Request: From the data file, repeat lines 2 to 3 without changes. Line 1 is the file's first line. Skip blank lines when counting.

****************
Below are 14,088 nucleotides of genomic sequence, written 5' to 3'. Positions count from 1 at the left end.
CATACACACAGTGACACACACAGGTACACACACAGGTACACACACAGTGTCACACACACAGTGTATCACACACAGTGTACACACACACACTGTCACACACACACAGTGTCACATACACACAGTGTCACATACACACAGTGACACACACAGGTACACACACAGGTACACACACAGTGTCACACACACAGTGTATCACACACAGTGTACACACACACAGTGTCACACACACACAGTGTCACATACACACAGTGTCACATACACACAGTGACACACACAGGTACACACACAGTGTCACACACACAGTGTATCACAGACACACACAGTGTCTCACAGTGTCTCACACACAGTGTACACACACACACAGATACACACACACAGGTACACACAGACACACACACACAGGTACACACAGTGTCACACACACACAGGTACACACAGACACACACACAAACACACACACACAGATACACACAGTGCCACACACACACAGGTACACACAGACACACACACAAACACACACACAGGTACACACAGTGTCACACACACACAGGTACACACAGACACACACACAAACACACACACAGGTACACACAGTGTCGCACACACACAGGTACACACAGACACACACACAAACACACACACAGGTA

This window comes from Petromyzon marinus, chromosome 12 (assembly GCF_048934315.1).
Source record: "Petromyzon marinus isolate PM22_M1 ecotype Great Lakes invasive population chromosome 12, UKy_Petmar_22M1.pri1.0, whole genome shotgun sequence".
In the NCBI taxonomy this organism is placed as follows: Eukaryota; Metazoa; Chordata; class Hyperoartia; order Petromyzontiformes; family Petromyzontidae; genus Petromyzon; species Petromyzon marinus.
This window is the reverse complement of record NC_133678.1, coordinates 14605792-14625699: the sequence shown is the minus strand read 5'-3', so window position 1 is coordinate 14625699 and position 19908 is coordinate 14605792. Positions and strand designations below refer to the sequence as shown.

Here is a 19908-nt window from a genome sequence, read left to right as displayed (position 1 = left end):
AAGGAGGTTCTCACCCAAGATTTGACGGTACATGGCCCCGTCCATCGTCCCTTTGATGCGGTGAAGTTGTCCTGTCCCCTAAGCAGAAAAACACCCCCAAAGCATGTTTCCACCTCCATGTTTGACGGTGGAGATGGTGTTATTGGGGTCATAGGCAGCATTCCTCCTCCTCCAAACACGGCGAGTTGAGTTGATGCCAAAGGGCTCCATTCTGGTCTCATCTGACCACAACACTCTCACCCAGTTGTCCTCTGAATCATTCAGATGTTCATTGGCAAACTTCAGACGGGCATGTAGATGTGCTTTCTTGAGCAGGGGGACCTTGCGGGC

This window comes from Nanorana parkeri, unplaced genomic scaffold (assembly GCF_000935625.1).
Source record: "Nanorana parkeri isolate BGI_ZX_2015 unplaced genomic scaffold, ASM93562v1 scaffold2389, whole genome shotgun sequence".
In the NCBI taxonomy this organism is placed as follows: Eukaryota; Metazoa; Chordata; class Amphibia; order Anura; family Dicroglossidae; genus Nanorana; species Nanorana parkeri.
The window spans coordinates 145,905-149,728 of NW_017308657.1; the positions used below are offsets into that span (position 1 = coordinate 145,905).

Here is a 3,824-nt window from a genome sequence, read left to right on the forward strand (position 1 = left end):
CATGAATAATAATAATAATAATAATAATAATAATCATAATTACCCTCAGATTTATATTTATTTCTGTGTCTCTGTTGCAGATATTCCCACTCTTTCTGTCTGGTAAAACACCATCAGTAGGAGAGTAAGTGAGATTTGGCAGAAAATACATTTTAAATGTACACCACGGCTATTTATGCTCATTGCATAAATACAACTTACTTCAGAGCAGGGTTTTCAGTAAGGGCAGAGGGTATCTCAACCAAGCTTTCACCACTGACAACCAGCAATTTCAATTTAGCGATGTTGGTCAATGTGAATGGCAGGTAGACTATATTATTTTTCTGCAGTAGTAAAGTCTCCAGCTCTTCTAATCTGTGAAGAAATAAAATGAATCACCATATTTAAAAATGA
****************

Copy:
CATACACACAGTGACACACACAGGTACACACACAGGTACACACACAGTGTCACACACACAGTGTATCACACACAGTGTACACACACACACTGTCACACACACACAGTGTCACATACACACAGTGTCACATACACACAGTGACACACACAGGTACACACACAGGTACACACACAGTGTCACACACACAGTGTATCACACACAGTGTACACACACACAGTGTCACACACACACAGTGTCACATACACACAGTGTCACATACACACAGTGACACACACAGGTACACACACAGTGTCACACACACAGTGTATCACAGACACACACAGTGTCTCACAGTGTCTCACACACAGTGTACACACACACACAGATACACACACACAGGTACACACAGACACACACACACAGGTACACACAGTGTCACACACACACAGGTACACACAGACACACACACAAACACACACACACAGATACACACAGTGCCACACACACACAGGTACACACAGACACACACACAAACACACACACAGGTACACACAGTGTCACACACACACAGGTACACACAGACACACACACAAACACACACACAGGTACACACAGTGTCGCACACACACAGGTACACACAGACACACACACAAACACACACACAGGTA

This window comes from Petromyzon marinus, chromosome 12 (assembly GCF_048934315.1).